Individualized Education Program (IEP)

IEP Information

State and Federal laws and regulations require that all students eligible for special education services have available to them a free and appropriate public education which includes special education and related services to meet their unique needs and is provided in conjunction with an Individualized Education Program (IEP).

The IEP is a written plan describing the provision of special education and related services for a student with a disability. The IEP is considered a management tool because it is developed by parents/guardians and school personnel to ensure that each entitled student is provided special education and related services that are appropriate to his/her special needs as identified by the IEP team.

Eligibility Determination must be made by the IEP team. Based upon an analysis of information from a variety of sources, which may include data collected through the Response to Intervention process, aptitude and achievement tests, parent input, teacher recommendations, physical conditions, social or cultural background, and adaptive behavior, the IEP team would determine if:

  1. the student has a disability(s); (Eligibility Guidelines may be found here)
  2. the disability(s) adversely affects the student’s educational performance; and
  3. the disability(s) requires special education and related services to address education needs.

Each IEP must include:

  1. Statements of the student’s present levels of educational performance.
  2. Annual goal statements and short-term objectives. This would include transition goal statements and short term objectives which identify transition services needed by students 14 years of age and older for transition from special education programs to employment, post-secondary education, and community living alternatives.
  3. The identification of the specific special education and related services required.
  4. Statements which identify the educational settings in which all educational related services will be provided and the amount of time that will be required. An explanation for the placement decision is also to be included in the IEP.
  5. Projected dates for initiation of services and anticipated duration of the needed services.
  6. Appropriate criteria, evaluation procedures, and schedules for determining the students progress towards meeting the identified goals and objectives. This needs to be reported on a quarterly basis as well as reviewed annually.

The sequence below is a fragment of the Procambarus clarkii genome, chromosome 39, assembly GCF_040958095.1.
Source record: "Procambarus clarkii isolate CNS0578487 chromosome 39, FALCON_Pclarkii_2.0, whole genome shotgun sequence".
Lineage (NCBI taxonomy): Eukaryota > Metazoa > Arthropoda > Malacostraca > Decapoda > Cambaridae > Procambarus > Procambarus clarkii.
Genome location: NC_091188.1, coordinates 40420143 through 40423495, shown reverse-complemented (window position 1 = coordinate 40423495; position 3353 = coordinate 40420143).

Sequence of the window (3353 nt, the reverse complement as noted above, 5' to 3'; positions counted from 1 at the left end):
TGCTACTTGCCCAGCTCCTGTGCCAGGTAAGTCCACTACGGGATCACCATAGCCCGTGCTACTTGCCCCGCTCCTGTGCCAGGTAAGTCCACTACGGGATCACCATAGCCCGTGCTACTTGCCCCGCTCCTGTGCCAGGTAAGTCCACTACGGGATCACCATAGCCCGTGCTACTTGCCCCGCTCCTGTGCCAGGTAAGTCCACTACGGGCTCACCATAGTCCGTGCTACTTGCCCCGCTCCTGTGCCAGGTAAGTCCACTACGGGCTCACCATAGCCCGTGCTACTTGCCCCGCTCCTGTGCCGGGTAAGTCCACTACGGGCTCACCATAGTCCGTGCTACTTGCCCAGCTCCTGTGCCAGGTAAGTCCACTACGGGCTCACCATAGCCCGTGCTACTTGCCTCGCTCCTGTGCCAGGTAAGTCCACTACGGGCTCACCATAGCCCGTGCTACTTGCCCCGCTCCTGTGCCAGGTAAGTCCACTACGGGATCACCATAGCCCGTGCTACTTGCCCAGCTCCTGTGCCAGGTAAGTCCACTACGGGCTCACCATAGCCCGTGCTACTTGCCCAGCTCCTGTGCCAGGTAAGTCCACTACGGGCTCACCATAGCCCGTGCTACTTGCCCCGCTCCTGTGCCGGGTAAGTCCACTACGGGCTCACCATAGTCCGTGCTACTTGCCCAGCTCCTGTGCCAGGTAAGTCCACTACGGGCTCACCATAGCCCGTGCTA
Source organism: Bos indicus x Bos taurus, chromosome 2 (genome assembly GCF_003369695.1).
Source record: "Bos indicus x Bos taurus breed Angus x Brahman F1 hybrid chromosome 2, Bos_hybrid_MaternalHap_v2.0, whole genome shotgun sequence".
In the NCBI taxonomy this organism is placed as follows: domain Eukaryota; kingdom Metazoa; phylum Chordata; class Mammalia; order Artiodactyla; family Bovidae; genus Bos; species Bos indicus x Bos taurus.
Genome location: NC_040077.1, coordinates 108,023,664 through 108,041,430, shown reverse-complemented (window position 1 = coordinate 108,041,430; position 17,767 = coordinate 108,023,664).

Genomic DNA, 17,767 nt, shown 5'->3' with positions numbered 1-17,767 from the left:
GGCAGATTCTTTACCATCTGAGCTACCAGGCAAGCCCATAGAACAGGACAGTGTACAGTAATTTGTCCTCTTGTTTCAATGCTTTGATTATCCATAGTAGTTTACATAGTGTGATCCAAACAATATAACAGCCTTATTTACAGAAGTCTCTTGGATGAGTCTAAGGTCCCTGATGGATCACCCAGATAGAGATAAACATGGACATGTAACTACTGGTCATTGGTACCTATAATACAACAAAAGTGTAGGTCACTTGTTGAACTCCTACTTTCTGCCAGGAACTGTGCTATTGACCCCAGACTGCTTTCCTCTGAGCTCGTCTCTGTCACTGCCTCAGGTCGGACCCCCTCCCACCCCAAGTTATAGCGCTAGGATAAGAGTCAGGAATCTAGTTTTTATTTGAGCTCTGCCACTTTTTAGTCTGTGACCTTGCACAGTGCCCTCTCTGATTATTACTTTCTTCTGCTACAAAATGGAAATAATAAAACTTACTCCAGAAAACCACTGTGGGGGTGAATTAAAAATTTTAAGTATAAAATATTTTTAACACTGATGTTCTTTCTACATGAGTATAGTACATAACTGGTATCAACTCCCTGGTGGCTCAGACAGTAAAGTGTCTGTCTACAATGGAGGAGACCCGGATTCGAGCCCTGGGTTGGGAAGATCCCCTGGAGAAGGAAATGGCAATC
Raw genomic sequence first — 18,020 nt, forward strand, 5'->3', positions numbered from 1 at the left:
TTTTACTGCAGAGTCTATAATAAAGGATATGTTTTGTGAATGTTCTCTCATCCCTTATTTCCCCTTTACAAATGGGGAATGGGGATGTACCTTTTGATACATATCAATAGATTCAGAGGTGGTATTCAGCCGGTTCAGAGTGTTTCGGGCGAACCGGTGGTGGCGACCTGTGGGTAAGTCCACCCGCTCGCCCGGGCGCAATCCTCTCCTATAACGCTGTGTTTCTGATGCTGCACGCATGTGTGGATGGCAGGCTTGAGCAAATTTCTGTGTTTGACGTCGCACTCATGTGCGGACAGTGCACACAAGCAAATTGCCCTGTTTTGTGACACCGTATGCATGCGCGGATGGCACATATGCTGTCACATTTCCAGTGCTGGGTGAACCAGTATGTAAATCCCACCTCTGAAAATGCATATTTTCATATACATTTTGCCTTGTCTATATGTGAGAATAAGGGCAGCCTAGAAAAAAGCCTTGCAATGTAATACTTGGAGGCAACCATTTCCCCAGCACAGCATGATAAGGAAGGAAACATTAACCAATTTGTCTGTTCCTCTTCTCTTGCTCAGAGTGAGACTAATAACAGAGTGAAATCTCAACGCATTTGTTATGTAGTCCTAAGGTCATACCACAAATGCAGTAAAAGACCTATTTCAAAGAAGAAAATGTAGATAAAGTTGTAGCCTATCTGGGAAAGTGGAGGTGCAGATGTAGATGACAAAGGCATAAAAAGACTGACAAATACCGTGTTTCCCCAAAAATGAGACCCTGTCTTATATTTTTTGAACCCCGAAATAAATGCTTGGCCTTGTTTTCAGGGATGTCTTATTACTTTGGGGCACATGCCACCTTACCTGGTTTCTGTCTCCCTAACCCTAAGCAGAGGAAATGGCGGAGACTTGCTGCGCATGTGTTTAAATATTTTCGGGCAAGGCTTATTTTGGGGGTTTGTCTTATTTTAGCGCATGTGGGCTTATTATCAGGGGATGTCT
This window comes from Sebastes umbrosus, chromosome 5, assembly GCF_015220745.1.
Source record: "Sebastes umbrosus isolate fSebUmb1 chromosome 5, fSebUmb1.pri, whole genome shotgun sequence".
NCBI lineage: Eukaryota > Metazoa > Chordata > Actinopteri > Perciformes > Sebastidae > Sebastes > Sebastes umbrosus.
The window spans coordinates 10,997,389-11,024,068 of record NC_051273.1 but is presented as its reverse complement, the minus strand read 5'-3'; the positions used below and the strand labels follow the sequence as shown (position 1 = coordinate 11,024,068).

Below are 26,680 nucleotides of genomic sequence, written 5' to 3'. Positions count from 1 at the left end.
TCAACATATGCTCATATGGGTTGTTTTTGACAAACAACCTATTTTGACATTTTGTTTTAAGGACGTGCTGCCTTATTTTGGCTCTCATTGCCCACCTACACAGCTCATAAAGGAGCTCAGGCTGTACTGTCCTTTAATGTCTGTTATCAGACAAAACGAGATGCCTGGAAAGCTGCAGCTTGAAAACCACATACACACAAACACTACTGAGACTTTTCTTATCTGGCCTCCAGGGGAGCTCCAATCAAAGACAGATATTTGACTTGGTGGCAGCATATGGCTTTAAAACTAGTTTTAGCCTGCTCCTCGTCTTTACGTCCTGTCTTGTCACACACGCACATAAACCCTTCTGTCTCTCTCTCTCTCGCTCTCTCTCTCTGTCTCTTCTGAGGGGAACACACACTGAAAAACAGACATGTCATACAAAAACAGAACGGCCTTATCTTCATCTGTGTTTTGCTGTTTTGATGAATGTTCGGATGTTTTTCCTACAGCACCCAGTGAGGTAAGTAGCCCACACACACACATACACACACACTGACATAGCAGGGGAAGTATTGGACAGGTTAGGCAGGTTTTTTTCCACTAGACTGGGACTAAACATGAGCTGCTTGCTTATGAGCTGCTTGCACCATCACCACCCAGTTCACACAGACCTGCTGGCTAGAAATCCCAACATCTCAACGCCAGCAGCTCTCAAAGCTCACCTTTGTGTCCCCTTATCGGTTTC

Any of the following situations would require an IEP Meeting:

  1. the completion of an initial evaluation of a student suspected of having a disability;
  2. the completion of an eligibility review;
  3. a review of the results of an independent or outside evaluation;
  4. a recommended termination of special education for one or more disabilities;
  5. determination if a student’s behavior was a manifestation of her/his disability;
  6. development of an initial IEP for a student;
  7. a review or revision of a current IEP;
  8. consideration of transition services for a student;
  9. development of a Behavioral Intervention Plan;
  10. termination of the special education placement of a student; and
  11. graduation from high school.

In addition….

Upon completion of the IEP meeting, the district must provide a copy of the IEP that documents the determination of eligibility to the parent(s). A copy of that IEP shall be kept on file by the local district.

Federal and state regulations require that the IEP must be developed within 30 days following the completion of the eligibility determination by the IEP team. However, since many of the team members must also participate in the development of the student’s IEP, it is recommended that the IEP meeting be held immediately following the determination of the student’s eligibility for special education and/or related services if time allows.

If the IEP meeting is held on a different date than the eligibility determination meeting, it is important to be aware that parents, guardians, or a surrogate parent MUST be given the opportunity to be active participants in all major decisions affecting the education of their child, especially in the development of the child’s IEP. Although it is permissible for the local education agency (LEA) staff to come prepared with assessment findings, statements of present levels of educational performance, recommendations for annual goals and objectives, and programming considerations, the LEA must clearly state to parents, guardians, or surrogate parents at the beginning of the meeting that the proposed recommendations are for review and discussion.